Shockingly, the onboard sound card in my desktop is serviceable for now. Sound quality just doesn’t matter as much when it is largely system sounds. For some of the games I still do play (Cities: Skylines, Hitman), the new sound system is already considerable improvement over some small Logitech speakers I previously used. At some point I may get a USB DAC to connect the desktop to the amplifier. But the majority of my computer’s sounds just don’t need that kind of improved sound quality. And more importantly, my music collection doesn’t live on my computer anymore. That has moved to my iPhone. The result is that most days, the speakers are playing audio streamed to the AirPort Express. Either one of my iDevices is streaming to the device or forked-daapd is streaming an Internet radio station. I still value ambient music, particularly when I’m working. The only difference is that the music does not come from the desktop computer anymore.

It has been a few days now, and this rearranged home office is a good thing. In addition to using space more efficiently, all my geek gadgets are located on the shelves now. The physical proximity of the gadgets may result in more things being hardwired into the network. Not that doing so would dramatically improve performance but I do have enough cables and the usage of wires still appeals to me. And it has been great to be in the prime listening spot for speakers being driven by the NAD amplifier.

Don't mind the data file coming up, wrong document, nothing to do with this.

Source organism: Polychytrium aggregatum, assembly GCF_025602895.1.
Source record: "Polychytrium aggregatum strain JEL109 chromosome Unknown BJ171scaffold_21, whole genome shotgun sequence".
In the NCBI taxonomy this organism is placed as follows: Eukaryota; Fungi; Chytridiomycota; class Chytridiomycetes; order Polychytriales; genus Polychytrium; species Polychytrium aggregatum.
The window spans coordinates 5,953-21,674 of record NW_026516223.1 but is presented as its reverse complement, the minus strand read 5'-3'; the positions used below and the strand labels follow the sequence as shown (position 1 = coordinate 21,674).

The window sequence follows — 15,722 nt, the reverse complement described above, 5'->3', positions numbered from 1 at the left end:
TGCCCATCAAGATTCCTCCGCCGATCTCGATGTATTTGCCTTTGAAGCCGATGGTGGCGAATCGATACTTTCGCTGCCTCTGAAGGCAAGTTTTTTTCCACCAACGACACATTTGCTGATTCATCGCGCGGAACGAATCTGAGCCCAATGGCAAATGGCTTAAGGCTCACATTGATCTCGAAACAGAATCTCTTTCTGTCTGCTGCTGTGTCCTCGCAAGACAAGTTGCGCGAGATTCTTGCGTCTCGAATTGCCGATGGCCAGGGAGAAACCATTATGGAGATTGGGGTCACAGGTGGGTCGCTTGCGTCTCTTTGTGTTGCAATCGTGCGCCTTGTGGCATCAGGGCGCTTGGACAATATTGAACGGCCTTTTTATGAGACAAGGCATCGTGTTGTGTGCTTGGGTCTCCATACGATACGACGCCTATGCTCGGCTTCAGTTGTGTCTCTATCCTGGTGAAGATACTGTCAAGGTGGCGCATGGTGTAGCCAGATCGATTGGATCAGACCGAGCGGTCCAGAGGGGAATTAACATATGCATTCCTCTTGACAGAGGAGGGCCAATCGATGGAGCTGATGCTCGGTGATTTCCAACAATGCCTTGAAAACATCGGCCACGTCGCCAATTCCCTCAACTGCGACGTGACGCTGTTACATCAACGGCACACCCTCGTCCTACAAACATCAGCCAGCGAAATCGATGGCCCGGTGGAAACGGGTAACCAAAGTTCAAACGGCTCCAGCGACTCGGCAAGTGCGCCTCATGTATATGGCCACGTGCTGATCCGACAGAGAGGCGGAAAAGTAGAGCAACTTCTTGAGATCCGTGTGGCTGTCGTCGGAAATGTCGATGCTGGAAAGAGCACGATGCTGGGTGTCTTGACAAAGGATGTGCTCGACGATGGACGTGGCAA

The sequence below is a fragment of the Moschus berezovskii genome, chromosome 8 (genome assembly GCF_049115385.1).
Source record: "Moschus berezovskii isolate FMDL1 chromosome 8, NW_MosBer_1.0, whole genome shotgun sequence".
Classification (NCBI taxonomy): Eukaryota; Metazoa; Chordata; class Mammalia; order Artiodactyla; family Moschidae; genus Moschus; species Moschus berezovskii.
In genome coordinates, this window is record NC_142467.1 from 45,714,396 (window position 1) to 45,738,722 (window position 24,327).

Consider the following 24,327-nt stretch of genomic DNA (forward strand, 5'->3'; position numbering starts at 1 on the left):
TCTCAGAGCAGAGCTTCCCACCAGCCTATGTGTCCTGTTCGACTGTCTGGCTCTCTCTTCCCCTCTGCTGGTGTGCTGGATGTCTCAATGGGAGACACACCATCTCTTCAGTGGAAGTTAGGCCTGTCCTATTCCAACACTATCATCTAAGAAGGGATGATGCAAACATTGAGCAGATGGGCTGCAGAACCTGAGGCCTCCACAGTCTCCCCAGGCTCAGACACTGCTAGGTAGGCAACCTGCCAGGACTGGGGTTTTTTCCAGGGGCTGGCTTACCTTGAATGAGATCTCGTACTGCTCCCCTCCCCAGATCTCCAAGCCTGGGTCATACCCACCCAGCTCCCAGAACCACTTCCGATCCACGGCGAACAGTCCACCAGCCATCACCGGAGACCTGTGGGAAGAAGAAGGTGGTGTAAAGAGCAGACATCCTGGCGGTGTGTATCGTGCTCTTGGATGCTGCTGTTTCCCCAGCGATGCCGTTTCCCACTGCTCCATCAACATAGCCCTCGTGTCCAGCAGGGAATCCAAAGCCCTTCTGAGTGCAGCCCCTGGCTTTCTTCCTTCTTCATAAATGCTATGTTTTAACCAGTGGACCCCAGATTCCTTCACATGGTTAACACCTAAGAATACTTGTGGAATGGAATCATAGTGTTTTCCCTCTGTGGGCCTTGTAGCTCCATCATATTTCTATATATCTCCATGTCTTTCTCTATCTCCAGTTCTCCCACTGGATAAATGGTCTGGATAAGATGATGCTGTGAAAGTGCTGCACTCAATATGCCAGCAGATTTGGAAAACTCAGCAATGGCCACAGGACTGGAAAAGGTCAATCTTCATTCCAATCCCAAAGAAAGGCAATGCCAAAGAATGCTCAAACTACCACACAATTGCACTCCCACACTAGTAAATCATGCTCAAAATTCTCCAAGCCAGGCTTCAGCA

More importantly, I may also be able to improve functionality in some of these old devices. Although Apple upgraded the AirPort Express to allow for Airplay 2, the upgrade did not give the device the ability to AirPrint to printers connected to the USB port. The printer itself has WiFi and Ethernet and can therefore function as a network printer, but the printer is too old to have natively supported the feature. But I have read that CUPS can bring AirPrint functionality to older printers.

Another little project for another time, but this project would rank well in the wife-friendliness category.

All About Some Pixels

When I first built my current desktop back in 2013, it was a fast little bastard. An Intel i5-4570, 16 gigs of memory, an SSD main drive, and a Radeon 7850. I was already well into my photography hobby and this machine made short work of the RAW files coming from my Nikon D7000. Included with this setup was an Asus PB238Q monitor.

Fast forward to 2020 and some things have changed. Instead of Windows 7, we’re now using Windows 10. Adobe Lightroom is now cloud only. My D7000 is now the backup to the Nikon D850 and my everyday carry Leica Q2. As a result, instead of 16.9 megapixels, my cameras now each output 47 megapixel pictures, and the volume of pictures I shoot has gone up considerably. In addition, I now also shoot film and the negatives I scan are at least 20 megapixels each as well. But even after Spectre and Meltdown, my trusty little i5 soldiers on and processes these much larger images with aplomb. Soon I’ll have to switch things out to maybe a Ryzen, but that time is not yet here. Instead, to my surprise, I upgraded monitors first.